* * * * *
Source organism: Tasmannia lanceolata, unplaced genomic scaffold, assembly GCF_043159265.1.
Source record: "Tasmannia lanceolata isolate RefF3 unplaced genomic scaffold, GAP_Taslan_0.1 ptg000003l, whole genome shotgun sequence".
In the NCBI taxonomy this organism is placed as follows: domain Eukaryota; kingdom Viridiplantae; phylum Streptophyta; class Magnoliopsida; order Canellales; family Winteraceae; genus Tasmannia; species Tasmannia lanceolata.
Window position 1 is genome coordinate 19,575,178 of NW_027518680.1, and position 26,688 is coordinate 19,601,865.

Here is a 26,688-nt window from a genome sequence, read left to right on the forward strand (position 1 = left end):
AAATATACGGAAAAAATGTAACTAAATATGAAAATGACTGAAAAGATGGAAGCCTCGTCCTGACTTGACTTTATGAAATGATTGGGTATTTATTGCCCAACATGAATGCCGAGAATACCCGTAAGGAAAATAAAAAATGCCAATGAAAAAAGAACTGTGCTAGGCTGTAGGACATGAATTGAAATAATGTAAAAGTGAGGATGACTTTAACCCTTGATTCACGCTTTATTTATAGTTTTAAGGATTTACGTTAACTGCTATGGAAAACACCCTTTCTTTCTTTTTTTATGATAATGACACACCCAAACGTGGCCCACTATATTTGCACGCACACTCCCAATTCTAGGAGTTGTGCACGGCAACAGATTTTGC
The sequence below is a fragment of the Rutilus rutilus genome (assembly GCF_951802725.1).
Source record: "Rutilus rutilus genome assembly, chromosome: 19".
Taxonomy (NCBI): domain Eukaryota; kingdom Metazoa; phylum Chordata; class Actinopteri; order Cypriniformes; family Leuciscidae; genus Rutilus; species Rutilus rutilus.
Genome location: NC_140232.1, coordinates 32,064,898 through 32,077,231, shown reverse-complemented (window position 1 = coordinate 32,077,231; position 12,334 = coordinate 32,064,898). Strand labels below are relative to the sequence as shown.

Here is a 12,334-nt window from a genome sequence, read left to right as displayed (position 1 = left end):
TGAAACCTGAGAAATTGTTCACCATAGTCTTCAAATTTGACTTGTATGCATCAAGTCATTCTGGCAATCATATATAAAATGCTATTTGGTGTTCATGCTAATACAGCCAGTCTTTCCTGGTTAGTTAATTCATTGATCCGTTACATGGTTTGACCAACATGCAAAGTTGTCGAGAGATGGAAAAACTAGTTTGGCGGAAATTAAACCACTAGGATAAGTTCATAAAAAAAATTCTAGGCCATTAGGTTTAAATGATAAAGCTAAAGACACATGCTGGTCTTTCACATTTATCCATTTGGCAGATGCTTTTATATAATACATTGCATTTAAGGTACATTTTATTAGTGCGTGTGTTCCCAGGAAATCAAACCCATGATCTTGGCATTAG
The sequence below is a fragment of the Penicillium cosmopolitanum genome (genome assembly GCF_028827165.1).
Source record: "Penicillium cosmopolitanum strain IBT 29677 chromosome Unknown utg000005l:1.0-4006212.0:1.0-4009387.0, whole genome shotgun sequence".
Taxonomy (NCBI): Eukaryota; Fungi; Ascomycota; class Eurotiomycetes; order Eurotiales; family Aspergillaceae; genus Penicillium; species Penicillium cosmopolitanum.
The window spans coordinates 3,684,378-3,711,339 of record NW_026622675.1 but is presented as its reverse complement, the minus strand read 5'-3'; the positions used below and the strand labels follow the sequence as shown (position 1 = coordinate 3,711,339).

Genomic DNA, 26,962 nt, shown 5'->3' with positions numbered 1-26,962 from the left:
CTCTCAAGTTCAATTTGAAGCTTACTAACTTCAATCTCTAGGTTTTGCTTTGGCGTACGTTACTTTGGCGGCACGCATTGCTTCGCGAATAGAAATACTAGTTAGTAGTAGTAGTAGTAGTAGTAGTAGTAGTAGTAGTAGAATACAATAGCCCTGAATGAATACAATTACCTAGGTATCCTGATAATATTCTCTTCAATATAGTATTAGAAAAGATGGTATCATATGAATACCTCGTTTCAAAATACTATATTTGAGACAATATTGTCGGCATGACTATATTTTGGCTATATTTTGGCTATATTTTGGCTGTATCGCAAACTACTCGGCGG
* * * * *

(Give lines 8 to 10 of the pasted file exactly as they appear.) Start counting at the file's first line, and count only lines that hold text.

Source record: "Rutilus rutilus genome assembly, chromosome: 19".
Taxonomy (NCBI): domain Eukaryota; kingdom Metazoa; phylum Chordata; class Actinopteri; order Cypriniformes; family Leuciscidae; genus Rutilus; species Rutilus rutilus.
Genome location: NC_140232.1, coordinates 32,064,898 through 32,077,231, shown reverse-complemented (window position 1 = coordinate 32,077,231; position 12,334 = coordinate 32,064,898). Strand labels below are relative to the sequence as shown.